Have you ever been watching a movie and found yourself laughing one moment, and then struggling not to cry in the next moment? There is probably a good chance that one of the major factors that influenced your mood swing was the background music.
Music is universally recognized as one of the most powerful tools of influence. Aristotle once said, “Music has the power to shape character.” Scottish philosopher Andrew Fletcher said, “Give me the making of the songs of a nation and I do not care who writes its laws.”
Since music has such power to influence, we would be foolish if we did not consider such power in light of God’s Word. Although the Bible never directly prescribes which styles of music we should use, it does address symbols and communication in general. Thus, the basis for our entire discussion will be the power of music as a communication tool.
1. Music by itself is neither good nor bad.
“All things are lawful for me.”–1 Corinthians 6:12-13
Once upon a time there was a middle C note. That middle C was dead in its trespasses and sins. It had no hope of redeeming itself. But then, one day, God breathed the breath of new life into that middle C note and it became the Christian note, which of course is the G note.
Okay, I know that story may sound absurd. But it raises an important question. What exactly is “Christian” music? Notes, chords, and rhythms are neither good nor evil, saved nor unsaved, Christian nor nonChristian, holy nor profane. They are merely “things”–pitches and soundwaves that travel through air. And as Paul tells us, all things are lawful.
2. Music attached to a context becomes influential.
“But not all things are helpful…I will not be brought under the power of any.”–1 Corinthians 6:12-13
Even though “things” are neither good nor evil in and of themselves, they do have great power to influence us for good or evil when they are introduced to a context.
When I was in St. Vincent one year on a missions trip, the local pastor excused himself to use the restroom. But the word he used for “going to the restroom” would be considered a curse word in America. What was cursing in one context was being discreet in another.
In the same way, music becomes communication when it is attached to a specific context. One style of music in one culture may be very moving, but in another culture it would be dull. In one culture, a particular style may communicate celebration. Yet, in another culture, that same style may communicate sadness over the death of a loved one.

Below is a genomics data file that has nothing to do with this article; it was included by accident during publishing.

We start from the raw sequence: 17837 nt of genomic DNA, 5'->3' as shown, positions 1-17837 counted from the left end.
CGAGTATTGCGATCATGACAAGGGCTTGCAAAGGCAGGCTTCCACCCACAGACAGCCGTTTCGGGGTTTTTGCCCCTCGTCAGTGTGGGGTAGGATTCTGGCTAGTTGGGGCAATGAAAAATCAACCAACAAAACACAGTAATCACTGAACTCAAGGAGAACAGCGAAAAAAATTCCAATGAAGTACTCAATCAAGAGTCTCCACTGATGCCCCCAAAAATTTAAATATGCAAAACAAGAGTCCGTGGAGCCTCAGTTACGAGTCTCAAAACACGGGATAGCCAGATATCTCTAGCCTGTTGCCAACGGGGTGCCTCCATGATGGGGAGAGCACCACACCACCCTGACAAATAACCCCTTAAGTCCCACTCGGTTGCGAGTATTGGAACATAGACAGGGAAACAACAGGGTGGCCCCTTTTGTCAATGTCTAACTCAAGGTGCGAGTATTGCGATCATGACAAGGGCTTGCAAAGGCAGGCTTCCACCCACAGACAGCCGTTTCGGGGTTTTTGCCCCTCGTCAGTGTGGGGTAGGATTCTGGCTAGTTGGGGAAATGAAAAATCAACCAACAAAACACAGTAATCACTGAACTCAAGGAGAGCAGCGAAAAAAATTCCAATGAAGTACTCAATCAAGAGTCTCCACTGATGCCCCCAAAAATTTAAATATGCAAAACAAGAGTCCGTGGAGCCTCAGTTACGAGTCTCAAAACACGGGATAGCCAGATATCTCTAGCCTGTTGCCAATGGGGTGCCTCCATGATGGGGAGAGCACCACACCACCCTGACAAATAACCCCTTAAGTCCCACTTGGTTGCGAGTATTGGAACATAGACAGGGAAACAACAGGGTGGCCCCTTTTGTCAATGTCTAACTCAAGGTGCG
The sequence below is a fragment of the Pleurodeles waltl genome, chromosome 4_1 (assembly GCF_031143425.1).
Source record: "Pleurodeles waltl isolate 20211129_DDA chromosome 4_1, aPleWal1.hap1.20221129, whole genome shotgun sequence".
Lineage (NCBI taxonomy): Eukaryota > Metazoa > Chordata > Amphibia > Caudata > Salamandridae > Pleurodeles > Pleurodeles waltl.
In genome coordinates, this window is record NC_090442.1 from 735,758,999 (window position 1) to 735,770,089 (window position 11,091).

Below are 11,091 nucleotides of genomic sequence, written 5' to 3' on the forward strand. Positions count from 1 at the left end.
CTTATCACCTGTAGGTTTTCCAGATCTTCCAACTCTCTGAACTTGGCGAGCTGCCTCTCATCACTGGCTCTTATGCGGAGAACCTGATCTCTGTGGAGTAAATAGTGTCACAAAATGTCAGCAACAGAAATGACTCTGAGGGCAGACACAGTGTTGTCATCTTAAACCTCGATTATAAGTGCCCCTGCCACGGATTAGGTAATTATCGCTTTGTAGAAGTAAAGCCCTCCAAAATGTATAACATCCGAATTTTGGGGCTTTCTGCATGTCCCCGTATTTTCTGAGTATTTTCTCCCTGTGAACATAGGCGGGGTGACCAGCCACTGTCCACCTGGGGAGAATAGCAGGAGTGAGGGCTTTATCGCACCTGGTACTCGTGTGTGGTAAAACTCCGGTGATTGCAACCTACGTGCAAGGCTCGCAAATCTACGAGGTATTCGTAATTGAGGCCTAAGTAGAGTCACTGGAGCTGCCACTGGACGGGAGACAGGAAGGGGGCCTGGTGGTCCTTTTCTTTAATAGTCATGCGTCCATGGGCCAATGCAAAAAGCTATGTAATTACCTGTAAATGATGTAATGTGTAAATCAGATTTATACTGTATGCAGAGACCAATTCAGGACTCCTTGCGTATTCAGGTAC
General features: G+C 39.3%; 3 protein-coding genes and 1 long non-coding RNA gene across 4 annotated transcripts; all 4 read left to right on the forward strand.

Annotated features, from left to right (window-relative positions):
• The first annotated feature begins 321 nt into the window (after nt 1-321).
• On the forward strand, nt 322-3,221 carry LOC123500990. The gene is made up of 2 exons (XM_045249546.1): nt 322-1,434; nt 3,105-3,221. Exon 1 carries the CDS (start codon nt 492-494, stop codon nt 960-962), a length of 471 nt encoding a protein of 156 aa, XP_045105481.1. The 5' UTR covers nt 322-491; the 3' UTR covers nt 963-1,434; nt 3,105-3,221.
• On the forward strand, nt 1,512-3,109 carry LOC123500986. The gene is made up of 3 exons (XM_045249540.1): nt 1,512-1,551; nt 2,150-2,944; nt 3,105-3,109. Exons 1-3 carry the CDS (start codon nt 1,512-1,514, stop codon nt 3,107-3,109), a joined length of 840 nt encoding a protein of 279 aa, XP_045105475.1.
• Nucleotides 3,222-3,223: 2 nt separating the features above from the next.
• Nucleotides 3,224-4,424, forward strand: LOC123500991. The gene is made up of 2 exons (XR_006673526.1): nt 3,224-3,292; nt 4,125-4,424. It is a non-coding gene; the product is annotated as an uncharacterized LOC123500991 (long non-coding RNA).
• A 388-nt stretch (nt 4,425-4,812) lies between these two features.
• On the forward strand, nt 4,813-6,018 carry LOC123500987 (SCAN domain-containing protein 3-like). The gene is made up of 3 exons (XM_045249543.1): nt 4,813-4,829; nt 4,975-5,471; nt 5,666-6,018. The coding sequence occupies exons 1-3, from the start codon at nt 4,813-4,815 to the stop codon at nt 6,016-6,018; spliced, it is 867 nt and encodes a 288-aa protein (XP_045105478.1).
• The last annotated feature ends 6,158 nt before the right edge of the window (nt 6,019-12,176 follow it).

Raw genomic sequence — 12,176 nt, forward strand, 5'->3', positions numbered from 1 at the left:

3. Music used to influence acquires the moral responsibilities of communication.
“Let no corrupt communicaton proceed out of your mouth, but that which is good for the use of edifying, that it may impart grace to the hearers.”–Ephesians 4:29
All communication has the potential to build up or to tear down spiritually. And as such, in our study of excellent worship music, we must consider what elements of our music build up or tear down the people God has called us to impart the grace of the Gospel to.
Many of my readers come from a more conservative, traditional background. For those of you in this context, you rightly recognize that music has the power to influence us toward evil. But in your fear of music’s corruptive influence, you have forgotten that music can be even more powerful in its edifying influence. And as such, alot of your music is just “there.” It functions merely as a setting in which to place the real powerful element of the lyrics. Your idea of freshness is simply singing the text of one hymn to the tune of another hymn, but in the same style. If you wonder why people think your music is boring, it’s probably because it is. When you fail to purposefully explore the edifying nature of music in your writing, how can it turn out to be anything but boring? Rather than demanding that your listeners become more surrendered to God so that they will appreciate your boring writing, try reflecting more of the excellent character of God by writing in a way that embraces the edifying power of music communication.
The objection that is commonly raised in this discussion is that music should not be used to manipulate. But if music communicates something so powerful to the listener that it influences the listener to be built up in Christ, then it is not manipulation in a sinful sense. Instead, it is edification.
On the other hand, alot of my more contemporary counterparts seem to have the idea that it doesn’t matter what styles you use. Just do whatever you want musically because music is amoral. If you are in that context, I would caution you as well to consider the power that your music choices have to edify or to tear down the listener.
The fact is that no matter what context you find yourself in, your mission is to make disciples through faith in the gospel of grace. And one of the most powerful communication tools you have at your disposal is music.
A lyric of hope is made even more edifying when it is expressed with hopeful music. A lyric of being desperate for God is much more powerful when it is sung with desperate sounding music. A lyric of brokeness, builds the listener up even greater when it is wed to music that reflects a broken spirit.
How much more powerful our music would be if we purposefully wrote in a way that unleashed its power to edify the listener by reinforcing the truth of the gospel contained in the lyrics!